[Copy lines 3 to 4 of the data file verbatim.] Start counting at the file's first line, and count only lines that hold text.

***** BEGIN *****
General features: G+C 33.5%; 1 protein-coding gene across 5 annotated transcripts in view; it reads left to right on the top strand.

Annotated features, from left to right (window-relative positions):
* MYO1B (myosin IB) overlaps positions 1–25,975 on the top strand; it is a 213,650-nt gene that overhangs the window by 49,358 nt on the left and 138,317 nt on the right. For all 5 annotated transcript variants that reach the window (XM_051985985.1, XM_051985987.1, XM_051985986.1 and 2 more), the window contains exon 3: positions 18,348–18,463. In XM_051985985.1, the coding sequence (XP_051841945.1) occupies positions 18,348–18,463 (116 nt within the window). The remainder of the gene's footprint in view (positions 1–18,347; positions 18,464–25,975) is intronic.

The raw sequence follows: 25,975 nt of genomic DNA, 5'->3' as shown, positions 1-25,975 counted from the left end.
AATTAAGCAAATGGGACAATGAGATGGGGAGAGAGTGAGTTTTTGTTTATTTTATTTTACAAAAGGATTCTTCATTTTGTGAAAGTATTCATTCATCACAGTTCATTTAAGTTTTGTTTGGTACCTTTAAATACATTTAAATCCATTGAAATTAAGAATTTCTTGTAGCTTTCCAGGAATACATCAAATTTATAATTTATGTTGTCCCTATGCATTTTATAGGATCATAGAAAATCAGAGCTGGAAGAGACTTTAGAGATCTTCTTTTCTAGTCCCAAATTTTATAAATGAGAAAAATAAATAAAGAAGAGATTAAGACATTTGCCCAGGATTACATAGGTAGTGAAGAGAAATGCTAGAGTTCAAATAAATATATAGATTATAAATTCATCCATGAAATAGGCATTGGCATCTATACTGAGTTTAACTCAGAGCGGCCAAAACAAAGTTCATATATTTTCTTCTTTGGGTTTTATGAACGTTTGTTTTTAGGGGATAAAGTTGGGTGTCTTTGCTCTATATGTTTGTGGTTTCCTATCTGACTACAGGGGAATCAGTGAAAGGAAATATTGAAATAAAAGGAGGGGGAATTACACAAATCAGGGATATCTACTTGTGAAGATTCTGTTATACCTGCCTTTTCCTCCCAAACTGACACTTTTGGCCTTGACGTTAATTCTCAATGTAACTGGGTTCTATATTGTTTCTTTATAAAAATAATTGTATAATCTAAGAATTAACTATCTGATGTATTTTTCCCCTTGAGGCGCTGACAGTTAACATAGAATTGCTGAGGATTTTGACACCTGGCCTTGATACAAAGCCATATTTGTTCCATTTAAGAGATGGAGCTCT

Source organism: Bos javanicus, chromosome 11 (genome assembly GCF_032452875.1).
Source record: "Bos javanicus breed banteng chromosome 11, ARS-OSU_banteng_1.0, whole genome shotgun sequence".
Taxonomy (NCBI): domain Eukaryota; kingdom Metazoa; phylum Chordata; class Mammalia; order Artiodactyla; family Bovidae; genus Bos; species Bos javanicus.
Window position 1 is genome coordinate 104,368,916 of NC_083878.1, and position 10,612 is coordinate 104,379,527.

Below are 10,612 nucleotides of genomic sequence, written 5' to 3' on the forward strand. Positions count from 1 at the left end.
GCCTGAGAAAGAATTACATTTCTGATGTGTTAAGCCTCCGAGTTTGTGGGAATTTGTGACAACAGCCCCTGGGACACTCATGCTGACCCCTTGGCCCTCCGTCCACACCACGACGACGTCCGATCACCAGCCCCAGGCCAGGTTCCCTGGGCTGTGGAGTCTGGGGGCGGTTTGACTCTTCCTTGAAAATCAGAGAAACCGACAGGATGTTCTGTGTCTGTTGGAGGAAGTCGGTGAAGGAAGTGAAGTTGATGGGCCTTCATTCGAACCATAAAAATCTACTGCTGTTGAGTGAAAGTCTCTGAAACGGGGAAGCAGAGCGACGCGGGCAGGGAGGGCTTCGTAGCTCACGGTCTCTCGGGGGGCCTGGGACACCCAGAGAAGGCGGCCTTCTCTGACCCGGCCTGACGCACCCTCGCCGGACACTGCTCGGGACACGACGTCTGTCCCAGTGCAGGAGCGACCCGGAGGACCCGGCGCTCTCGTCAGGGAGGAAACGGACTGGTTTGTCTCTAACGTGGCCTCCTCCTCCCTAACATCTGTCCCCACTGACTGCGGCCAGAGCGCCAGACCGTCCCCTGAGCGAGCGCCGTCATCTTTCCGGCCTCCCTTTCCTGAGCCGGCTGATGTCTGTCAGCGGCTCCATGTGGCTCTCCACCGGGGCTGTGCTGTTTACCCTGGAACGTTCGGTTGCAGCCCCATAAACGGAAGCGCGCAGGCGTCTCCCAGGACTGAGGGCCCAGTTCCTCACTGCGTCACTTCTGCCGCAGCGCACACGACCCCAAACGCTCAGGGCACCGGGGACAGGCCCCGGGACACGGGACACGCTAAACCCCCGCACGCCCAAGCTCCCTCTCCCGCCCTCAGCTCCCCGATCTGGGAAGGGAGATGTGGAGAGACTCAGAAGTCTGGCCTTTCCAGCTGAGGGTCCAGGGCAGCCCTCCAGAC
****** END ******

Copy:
* MYO1B (myosin IB) overlaps positions 1–25,975 on the top strand; it is a 213,650-nt gene that overhangs the window by 49,358 nt on the left and 138,317 nt on the right. For all 5 annotated transcript variants that reach the window (XM_051985985.1, XM_051985987.1, XM_051985986.1 and 2 more), the window contains exon 3: positions 18,348–18,463. In XM_051985985.1, the coding sequence (XP_051841945.1) occupies positions 18,348–18,463 (116 nt within the window). The remainder of the gene's footprint in view (positions 1–18,347; positions 18,464–25,975) is intronic.

The raw sequence follows: 25,975 nt of genomic DNA, 5'->3' as shown, positions 1-25,975 counted from the left end.